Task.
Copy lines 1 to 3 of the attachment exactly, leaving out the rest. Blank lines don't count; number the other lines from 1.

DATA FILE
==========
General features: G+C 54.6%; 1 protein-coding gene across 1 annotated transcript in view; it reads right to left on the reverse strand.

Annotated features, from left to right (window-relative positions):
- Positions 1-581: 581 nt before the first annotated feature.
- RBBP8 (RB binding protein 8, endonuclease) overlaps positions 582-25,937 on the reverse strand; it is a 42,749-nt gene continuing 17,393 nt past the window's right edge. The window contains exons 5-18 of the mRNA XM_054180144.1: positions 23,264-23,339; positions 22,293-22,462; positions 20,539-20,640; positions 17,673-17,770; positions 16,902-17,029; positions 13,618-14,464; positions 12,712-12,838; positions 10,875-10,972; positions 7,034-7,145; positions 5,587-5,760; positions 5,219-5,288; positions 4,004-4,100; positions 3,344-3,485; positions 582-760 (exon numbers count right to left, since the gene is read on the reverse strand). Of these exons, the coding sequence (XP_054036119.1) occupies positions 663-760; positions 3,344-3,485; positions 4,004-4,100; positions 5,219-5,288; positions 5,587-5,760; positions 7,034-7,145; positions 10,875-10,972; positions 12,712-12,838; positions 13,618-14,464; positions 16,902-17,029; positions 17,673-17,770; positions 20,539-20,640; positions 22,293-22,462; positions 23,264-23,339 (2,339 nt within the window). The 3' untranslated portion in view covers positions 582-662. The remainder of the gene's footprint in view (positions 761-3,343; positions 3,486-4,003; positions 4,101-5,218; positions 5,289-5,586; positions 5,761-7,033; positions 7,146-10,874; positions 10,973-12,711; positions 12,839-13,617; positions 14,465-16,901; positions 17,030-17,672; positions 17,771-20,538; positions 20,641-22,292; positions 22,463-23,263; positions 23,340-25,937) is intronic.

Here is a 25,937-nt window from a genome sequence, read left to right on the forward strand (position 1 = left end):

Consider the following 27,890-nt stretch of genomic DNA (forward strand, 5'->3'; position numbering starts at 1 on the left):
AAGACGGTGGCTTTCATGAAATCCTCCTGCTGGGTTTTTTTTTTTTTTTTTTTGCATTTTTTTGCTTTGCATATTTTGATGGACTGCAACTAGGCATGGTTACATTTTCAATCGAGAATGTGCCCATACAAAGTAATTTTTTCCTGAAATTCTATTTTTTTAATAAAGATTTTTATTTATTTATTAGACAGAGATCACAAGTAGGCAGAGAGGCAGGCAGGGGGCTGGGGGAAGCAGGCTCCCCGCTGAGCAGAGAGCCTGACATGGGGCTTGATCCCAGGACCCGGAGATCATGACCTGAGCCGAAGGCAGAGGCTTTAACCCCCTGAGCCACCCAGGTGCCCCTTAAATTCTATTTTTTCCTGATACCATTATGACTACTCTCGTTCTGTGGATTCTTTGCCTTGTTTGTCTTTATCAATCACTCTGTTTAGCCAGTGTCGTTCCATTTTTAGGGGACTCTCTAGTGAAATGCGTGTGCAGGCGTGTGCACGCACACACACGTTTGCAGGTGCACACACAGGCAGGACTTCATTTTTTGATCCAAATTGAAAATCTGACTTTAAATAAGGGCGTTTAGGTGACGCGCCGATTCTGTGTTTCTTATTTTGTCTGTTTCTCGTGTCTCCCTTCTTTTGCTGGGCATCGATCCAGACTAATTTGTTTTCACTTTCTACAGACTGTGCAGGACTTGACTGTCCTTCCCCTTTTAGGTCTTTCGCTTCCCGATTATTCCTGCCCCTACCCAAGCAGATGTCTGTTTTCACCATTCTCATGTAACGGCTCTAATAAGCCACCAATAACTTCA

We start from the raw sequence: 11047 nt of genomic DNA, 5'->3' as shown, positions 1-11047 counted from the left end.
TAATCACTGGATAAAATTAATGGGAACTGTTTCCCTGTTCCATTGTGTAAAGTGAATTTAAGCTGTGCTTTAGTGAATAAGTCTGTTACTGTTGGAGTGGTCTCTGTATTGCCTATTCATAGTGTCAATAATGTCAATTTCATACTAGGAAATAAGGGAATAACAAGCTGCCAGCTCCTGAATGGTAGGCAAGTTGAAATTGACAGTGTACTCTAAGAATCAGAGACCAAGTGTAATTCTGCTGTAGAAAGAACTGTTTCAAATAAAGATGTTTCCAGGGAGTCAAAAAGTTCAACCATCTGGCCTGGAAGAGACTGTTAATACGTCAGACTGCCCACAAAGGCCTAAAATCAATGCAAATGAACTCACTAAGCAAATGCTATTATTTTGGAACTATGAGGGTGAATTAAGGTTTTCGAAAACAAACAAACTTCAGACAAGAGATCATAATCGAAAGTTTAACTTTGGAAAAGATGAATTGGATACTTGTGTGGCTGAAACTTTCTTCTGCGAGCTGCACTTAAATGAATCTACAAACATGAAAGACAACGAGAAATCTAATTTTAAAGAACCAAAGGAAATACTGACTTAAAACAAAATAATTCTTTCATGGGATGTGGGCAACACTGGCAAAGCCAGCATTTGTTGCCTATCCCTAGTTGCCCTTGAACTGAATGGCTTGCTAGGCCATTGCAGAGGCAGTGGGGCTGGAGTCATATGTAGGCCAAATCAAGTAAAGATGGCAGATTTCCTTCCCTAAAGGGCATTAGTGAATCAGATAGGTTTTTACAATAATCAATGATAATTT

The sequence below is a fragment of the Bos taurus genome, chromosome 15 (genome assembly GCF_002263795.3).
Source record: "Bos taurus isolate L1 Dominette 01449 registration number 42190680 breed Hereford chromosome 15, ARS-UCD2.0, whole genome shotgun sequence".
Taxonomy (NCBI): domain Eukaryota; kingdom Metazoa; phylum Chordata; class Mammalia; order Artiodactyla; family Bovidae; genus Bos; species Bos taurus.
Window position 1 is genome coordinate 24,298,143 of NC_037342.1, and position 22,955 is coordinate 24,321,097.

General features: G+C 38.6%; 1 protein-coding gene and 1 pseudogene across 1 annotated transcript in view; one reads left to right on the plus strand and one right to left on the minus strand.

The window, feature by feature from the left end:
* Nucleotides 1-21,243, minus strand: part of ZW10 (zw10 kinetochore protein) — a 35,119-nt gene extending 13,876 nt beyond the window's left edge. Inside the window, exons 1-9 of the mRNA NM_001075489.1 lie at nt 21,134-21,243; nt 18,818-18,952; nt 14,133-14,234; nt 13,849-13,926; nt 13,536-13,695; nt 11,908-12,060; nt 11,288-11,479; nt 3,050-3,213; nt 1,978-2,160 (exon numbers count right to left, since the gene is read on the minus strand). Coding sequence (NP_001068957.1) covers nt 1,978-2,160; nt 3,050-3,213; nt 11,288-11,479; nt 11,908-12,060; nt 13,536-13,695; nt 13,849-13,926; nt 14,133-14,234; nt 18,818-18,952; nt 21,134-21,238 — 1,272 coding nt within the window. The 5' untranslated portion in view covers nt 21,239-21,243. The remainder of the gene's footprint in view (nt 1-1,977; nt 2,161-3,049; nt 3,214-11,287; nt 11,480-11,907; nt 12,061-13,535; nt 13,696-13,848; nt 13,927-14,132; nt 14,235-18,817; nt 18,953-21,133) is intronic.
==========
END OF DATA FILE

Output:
General features: G+C 54.6%; 1 protein-coding gene across 1 annotated transcript in view; it reads right to left on the reverse strand.

Annotated features, from left to right (window-relative positions):
- Positions 1-581: 581 nt before the first annotated feature.